Shaving razors, safety razors, waxing kits, combs, and other hair
Toothbrushes, dental floss, and other oral care products
Hospital aprons 
Disposable panties in postpartum
Contact lenses 
Non-rechargeable batteries are considered hazardous waste and should
only be disposed of as such.
Disposable ink cart
Disposable cameras 
Defense and law enforcement
Other consumer products
Disposable ballpoint pens
Garbage bags 
Vacuum cleaner bags, water, air, coolant, and other filters
Paper currency (worn out banknotes are removed from circulation by the
Ballpoint pens, erasers, and other writing implements
Movie sets and theater sets
Gift wrapping paper
Labels, stickers, and the associated release liners are single use and
usually disposed after use.
Dust respirators (dust masks)
Extended producer responsibility
^ Prairie Farmer. Prairie Farmer Publishing Company. 1982. p. 44.
Retrieved June 8, 2017.
^ NPCS Board of Consultants & Engineers (2014). Disposable
Products Manufacturing Handbook. Niir Project. p. 1.
ISBN 978-93-81039-32-8. Retrieved March 9, 2017.
^ Hill, M.K. (2010). Understanding Environmental Pollution. Cambridge
University Press. p. 519. ISBN 978-1-139-48640-8.
^ McEachern, D. (2008). Big Green Purse: Use Your Spending Power to
Create a Cleaner, Greener World. Penguin Publishing Group.
p. pt149. ISBN 978-1-4406-3009-5. Retrieved June 8,
^ Vasile, C.; Zaikov, G.E. (2009). Environmentally Degradable
Materials Based on Multicomponent Polymeric Systems. Taylor &
Francis. p. 630. ISBN 978-90-04-16410-9.
^ "Disposable table cloth: Patent US5084321". Google Books. February
23, 2017. Retrieved March 9, 2017.
^ Env. Research Foundation (undated). Taiwan’s Plastics Ban.
^ China Post. June 5, 2013. EPA to ban disposable cups from June 1.
^ Pre-Waste EU. (undated). Ban on disposable food and drink containers
at events in Munich, Germany (Pre-waste factsheet 99)
^ New York Times. Reus Oct. 24, 2011. Disposable
Asian Forests. By Rachel Nuwer.
^ Ecopedia. 2013. How Wooden
Chopsticks Are Killing Nature. By
^ Engineers, N.B.C. (2014). Handbook on Medical and Surgical
Disposable Products. Niir Project. p. 3.
ISBN 978-93-81039-28-1. Retrieved June 8, 2017.
^ Proctor, D.B.; Adams, A.P. (2013). Kinn's The Medical Assistant -
E-Book: An Applied Learning Approach. Elsevier Health Sciences.
p. 516. ISBN 978-0-323-18781-7. Retrieved June 8,
^ Rice, J. (2002). Medications and Mathematics for the Nurse. Delmar
Thomson Learning. p. 148. ISBN 978-0-7668-3080-6. Retrieved
June 8, 2017.
^ Chissick, S.S.; Derricott, R. (1981). Occupational health and safety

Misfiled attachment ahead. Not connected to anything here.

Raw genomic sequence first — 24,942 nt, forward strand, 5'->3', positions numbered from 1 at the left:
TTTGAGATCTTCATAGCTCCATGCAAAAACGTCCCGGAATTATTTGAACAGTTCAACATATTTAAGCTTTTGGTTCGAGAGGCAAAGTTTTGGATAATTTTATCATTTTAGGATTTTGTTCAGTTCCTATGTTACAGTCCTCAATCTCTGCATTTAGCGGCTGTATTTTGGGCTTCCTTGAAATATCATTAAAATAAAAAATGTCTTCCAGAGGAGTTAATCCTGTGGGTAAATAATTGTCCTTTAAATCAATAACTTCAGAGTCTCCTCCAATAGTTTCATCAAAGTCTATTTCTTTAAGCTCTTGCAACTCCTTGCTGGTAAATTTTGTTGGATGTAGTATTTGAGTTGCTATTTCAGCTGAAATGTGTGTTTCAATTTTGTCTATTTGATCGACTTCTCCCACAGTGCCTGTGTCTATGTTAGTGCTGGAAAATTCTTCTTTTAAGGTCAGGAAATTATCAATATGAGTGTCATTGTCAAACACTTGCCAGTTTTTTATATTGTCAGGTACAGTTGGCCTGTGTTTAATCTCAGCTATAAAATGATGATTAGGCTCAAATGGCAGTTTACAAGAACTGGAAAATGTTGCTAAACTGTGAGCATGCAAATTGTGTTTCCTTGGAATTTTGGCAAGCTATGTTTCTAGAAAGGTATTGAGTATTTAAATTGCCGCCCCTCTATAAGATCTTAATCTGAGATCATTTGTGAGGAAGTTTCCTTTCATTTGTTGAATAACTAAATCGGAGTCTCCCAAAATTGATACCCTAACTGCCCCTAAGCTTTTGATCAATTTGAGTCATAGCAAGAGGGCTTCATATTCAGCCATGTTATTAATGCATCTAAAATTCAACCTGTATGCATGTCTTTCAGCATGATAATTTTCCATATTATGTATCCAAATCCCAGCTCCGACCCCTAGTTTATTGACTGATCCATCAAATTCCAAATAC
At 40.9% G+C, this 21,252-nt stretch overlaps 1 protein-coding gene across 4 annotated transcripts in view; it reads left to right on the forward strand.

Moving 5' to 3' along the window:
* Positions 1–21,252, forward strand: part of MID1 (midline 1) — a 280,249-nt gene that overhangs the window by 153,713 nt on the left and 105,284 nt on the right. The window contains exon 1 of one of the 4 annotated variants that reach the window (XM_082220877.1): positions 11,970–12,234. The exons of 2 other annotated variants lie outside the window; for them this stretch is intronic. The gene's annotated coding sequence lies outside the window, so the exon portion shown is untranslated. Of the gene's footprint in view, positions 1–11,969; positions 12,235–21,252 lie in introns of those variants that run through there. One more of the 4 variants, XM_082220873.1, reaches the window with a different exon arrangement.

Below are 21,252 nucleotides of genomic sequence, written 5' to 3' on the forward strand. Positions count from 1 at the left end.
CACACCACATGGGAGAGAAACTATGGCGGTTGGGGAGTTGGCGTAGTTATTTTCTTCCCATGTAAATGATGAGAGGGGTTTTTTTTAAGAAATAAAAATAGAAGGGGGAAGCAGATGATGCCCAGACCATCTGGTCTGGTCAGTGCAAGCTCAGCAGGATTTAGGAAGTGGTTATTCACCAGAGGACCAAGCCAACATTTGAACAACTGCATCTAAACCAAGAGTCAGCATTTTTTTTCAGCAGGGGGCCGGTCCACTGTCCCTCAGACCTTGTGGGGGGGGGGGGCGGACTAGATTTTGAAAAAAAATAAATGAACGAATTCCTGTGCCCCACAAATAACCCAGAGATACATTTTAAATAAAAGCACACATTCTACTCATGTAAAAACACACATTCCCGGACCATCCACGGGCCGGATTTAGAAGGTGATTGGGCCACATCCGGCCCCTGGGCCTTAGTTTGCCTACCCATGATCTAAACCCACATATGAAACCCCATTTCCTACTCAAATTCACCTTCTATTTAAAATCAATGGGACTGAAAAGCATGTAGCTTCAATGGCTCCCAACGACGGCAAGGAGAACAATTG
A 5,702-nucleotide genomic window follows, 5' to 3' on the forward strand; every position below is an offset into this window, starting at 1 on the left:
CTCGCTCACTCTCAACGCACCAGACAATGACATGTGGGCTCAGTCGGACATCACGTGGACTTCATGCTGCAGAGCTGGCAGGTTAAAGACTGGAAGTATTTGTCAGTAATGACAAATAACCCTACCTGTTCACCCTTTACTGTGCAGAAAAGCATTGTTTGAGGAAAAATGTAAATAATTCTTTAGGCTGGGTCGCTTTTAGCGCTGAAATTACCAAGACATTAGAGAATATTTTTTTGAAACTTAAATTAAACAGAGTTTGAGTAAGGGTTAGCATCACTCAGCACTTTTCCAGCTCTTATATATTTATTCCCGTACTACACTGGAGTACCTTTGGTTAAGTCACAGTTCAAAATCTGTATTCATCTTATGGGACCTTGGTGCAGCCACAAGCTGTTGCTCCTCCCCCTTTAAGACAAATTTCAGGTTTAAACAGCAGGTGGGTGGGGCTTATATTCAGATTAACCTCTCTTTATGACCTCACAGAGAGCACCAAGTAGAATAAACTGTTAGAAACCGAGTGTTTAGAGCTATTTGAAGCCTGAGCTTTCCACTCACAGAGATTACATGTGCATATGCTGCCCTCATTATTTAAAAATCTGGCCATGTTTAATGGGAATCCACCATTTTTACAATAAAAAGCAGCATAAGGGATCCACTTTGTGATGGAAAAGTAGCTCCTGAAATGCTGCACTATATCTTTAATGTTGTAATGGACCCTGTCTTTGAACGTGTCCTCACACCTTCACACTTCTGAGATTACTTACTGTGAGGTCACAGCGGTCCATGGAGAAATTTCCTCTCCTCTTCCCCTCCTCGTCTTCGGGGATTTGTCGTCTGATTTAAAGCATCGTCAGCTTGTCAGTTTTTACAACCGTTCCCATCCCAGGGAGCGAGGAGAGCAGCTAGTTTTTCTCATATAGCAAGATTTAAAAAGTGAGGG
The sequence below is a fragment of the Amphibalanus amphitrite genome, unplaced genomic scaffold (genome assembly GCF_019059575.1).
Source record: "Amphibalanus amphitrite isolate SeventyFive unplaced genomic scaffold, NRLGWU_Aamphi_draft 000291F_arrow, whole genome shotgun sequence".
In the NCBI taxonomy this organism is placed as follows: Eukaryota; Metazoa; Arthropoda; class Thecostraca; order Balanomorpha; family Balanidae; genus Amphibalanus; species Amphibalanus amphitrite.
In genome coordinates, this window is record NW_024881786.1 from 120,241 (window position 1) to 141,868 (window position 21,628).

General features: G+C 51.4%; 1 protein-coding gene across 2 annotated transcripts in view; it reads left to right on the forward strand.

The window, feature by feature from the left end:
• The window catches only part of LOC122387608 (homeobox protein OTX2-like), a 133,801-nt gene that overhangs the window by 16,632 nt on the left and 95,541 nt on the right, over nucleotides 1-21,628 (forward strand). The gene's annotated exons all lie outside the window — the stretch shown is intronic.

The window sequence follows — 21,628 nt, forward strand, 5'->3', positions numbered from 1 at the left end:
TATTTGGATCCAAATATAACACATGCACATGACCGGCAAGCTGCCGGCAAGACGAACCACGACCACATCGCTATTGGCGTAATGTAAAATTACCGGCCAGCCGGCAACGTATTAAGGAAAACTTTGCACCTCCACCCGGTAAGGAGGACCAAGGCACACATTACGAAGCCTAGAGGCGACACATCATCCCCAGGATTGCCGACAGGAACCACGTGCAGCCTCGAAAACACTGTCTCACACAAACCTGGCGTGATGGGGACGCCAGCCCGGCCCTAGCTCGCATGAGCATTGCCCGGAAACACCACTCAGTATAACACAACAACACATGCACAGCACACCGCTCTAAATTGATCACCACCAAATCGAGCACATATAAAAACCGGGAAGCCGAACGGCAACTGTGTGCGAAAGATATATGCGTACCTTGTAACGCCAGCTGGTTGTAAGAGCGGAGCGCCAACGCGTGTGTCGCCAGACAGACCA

management. Properties of materials, safety and environmental factors.
J. Wiley. p. 434. ISBN 978-0-471-27646-3. Retrieved June 8,
^ Loux, R. (2008). Easy Green Living: The Ultimate Guide to Simple,
Eco-Friendly Choices for You and Your Home. Rodale Books. p. 136.
ISBN 978-1-59486-792-7. Retrieved June 8, 2017.
^ Rosdahl, C.B.; Kowalski, M.T. (2008). Textbook of Basic Nursing.
Lippincott's practical nursing. Lippincott Williams & Wilkins.
p. 654. ISBN 978-0-7817-6521-3. Retrieved June 8,
^ Lussi, A. (2006). Dental Erosion: From Diagnosis to Therapy.
Monographs in oral science. Karger. p. 113.
ISBN 978-3-8055-8097-7. Retrieved June 8, 2017.
^ Blatt, H. (2011). America's Environmental Report Card: Are We Making
the Grade?. MIT Press. p. 86. ISBN 978-0-262-51591-7.
Retrieved June 8, 2017.
^ Farage, M.A.; Miller, K.W.; Maibach, H.I. (2009). Textbook of Aging
Skin. Textbook of Aging Skin. Springer Berlin Heidelberg. p. 861.
ISBN 978-3-540-89655-5. Retrieved June 8, 2017.
^ Eisenberg, A.; Murkoff, H.; Hathaway, S. (2009). What to Expect the
Toddler Years. Workman Publishing Company, Incorporated. p. 544.
ISBN 978-0-7611-5100-5. Retrieved June 8, 2017.
^ Thomas, R.J. (1995). New Product Success Stories: Lessons from
Leading Innovators. New directions in business. Wiley. p. 255.
ISBN 978-0-471-01320-4. Retrieved June 8, 2017.
^ Gallant, A.; Gillott, K.; Howard, J. (1993). Principles and
Techniques for the Beauty Specialist. Principles and Techniques for
the Beauty Specialist. Nelson Thornes Limited. p. 267.
ISBN 978-0-7487-1550-3. Retrieved June 8, 2017.
^ Husain, A.M.; Sinha, S.R. (2017). Continuous EEG Monitoring:
Principles and Practice. Springer International Publishing.
p. 600. ISBN 978-3-319-31230-9. Retrieved June 8,
^ Dougherty, L.; Lister, S. (2011). The Royal Marsden Hospital Manual
of Clinical Nursing Procedures. Royal Marsden Manual Series. Wiley.
p. 99. ISBN 978-1-4443-4387-8. Retrieved June 8, 2017.
^ Hom, M.M.; Bruce, A.S. (2006). Manual of Contact Lens Prescribing
and Fitting. Butterworth-Heinemann. p. 310.
ISBN 978-0-7506-7517-8. Retrieved June 8, 2017.
^ Wellington, T. (2009). The Mom's Guide to Growing Your Family Green:
Saving the Earth Begins at Home. St. Martin's Press. p. 79.
ISBN 978-1-4299-6463-0. Retrieved June 8, 2017.
^ Warren, L. (2005). Encyclopedia of Twentieth-Century Photography,
3-Volume Set. Taylor & Francis. p. 220.
ISBN 978-1-135-20543-0. Retrieved June 8, 2017.
^ Casey, W. (2009). Firsts: Origins of Everyday Things That Changed
the World. DK Publishing. p. 89. ISBN 978-1-101-15900-2.
Retrieved June 8, 2017.
^ Wherry, T.L. (2008). Intellectual Property: Everything the
Digital-age Librarian Needs to Know. American Library Association.
p. 20. ISBN 978-0-8389-0948-5. Retrieved June 8, 2017.
Wikimedia Commons has media related to Disposable goods.
Look up disposable in Wiktionary, the free dictionary.
Look up disposable product in Wiktionary, the free dictionary.
How disposable chopsticks are m